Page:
A new in-depth story on the Texas Observer website details the organizing efforts of colonia residents in the Rio Grande Valley to gain something that most communities take for granted: Basic drainage infrastructure so that their neighborhoods don’t flood every time it rains.
The story, “Holding Back the Flood,” follows residents, organizers and advocates, including our Rio Grande Valley director Josué Ramírez, as they work to bring the drainage systems in many colonias into the modern era. As Josué says in the story: “In terms of building and developing communities in the Rio Grande valley, you really have to start from scratch with the basic necessities, with issues like drainage, which in the city and more urban areas are not necessarily issues at all, because it’s actually there.”
As the Observer notes, the community participants of Land Use Colonia Housing Action (LUCHA), a partnership with our great friends at La Unión del Pueblo Entero (LUPE), are leading the charge to reduce colonia flooding. LUCHA leaders have worked with a wide spectrum of stakeholders, including elected officials and builders and engineers like our partners at [bc]Workshop, to influence public policy and find solutions for infrastructural issues.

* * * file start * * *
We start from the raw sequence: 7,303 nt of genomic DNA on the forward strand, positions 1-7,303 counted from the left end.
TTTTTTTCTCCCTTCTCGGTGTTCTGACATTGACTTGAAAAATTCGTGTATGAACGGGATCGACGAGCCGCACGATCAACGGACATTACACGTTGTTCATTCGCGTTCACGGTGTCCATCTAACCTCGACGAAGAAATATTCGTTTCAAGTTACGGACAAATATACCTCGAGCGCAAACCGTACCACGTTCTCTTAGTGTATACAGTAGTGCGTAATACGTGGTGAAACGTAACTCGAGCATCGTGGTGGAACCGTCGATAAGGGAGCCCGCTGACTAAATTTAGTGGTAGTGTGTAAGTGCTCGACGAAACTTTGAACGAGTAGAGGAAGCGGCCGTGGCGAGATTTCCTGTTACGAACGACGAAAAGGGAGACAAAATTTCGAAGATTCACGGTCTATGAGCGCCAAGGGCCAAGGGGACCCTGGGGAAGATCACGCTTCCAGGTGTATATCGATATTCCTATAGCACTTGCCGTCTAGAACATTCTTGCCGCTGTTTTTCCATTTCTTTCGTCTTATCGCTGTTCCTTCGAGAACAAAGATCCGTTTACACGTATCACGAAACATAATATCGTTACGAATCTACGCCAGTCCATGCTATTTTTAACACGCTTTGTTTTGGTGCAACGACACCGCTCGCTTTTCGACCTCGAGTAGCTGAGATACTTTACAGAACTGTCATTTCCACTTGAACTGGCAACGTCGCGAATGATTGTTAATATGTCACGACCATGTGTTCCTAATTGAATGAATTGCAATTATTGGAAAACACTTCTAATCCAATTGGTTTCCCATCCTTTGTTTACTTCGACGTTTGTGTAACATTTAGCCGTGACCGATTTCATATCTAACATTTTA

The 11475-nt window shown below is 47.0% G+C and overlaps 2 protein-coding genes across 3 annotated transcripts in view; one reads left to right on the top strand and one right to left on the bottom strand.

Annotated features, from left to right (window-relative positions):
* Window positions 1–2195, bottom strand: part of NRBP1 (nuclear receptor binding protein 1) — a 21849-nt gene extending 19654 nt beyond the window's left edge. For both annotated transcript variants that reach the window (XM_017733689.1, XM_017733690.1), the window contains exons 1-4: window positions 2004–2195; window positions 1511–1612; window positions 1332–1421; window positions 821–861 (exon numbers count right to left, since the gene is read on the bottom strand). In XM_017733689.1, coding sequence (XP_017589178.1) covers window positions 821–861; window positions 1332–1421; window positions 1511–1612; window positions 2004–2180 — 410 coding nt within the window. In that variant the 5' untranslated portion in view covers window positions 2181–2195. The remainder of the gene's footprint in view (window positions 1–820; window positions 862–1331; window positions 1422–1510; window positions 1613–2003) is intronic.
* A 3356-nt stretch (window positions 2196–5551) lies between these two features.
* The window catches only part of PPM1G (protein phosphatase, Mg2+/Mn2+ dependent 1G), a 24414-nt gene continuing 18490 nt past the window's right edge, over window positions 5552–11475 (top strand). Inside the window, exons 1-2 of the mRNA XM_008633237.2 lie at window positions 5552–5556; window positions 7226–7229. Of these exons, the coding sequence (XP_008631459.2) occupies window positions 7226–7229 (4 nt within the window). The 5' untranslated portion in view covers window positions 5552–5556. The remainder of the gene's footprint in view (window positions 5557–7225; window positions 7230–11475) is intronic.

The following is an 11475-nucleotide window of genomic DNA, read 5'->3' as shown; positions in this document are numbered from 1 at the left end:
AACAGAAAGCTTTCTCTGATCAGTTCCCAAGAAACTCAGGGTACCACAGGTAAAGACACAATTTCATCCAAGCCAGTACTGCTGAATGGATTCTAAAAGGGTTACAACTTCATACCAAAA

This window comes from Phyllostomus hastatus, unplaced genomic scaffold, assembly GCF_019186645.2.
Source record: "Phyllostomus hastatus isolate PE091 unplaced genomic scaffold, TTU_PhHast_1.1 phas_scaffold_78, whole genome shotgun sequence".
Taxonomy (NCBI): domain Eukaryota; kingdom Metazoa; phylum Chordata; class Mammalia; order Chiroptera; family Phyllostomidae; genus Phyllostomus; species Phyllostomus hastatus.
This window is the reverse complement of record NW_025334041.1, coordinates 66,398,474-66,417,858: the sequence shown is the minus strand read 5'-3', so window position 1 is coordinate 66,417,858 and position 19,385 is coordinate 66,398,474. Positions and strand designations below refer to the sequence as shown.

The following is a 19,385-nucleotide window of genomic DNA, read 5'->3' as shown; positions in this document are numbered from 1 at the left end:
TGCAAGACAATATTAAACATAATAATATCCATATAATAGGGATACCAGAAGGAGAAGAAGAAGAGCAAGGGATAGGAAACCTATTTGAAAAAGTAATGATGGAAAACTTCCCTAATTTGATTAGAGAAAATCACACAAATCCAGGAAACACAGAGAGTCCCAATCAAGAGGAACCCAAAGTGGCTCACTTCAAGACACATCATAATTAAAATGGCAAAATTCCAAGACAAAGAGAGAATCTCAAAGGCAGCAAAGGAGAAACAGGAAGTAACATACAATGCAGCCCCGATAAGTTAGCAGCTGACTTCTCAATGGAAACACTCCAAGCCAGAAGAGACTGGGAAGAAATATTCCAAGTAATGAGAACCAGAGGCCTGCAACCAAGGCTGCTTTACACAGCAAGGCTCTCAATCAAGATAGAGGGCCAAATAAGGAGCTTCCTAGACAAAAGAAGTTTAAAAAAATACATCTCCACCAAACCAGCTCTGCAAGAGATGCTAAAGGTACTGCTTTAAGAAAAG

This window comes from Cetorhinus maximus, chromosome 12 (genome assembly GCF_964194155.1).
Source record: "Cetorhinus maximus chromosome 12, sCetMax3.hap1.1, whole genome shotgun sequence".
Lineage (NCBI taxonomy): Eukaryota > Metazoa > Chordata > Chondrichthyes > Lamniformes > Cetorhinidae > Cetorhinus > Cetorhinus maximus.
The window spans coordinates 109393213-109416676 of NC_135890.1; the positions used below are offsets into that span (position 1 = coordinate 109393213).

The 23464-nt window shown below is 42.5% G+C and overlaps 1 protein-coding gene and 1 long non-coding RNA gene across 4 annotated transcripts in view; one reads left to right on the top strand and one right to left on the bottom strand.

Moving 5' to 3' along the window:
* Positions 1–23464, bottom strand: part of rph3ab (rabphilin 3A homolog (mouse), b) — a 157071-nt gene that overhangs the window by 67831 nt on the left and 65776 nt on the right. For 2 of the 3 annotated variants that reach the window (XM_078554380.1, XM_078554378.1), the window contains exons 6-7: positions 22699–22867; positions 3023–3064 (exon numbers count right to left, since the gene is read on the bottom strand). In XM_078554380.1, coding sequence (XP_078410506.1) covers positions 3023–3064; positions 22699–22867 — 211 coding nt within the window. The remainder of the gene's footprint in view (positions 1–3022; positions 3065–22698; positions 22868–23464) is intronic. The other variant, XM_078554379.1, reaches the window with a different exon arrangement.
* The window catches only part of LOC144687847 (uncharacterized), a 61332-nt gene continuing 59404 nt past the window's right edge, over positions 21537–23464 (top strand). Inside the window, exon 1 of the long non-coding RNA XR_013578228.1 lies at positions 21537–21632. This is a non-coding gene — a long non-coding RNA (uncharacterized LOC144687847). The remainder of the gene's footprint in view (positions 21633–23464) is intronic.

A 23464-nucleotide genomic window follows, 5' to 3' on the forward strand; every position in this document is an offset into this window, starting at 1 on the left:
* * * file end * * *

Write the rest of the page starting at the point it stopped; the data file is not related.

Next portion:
The campaign has been successful because of the tireless work of the LUCHA leaders and Esther G. Herrera Martínez, the project coordinator and leader of the LUCHA effort. New drainage ditches have been installed in the Spanish Palms colonia and, thanks to resident organizing, the state is conducting a comprehensive colonia drainage survey and has begun work on designs plans for drainage projects in 20 more areas.
The entire article is well worth a read, and if you’d like to learn more about the incredible work that LUPE and another partner in the Valley, A Resource In Serving Equality (ARISE), have been engaged in for many years, check out our series of short videos on organizing tactics and history along the border.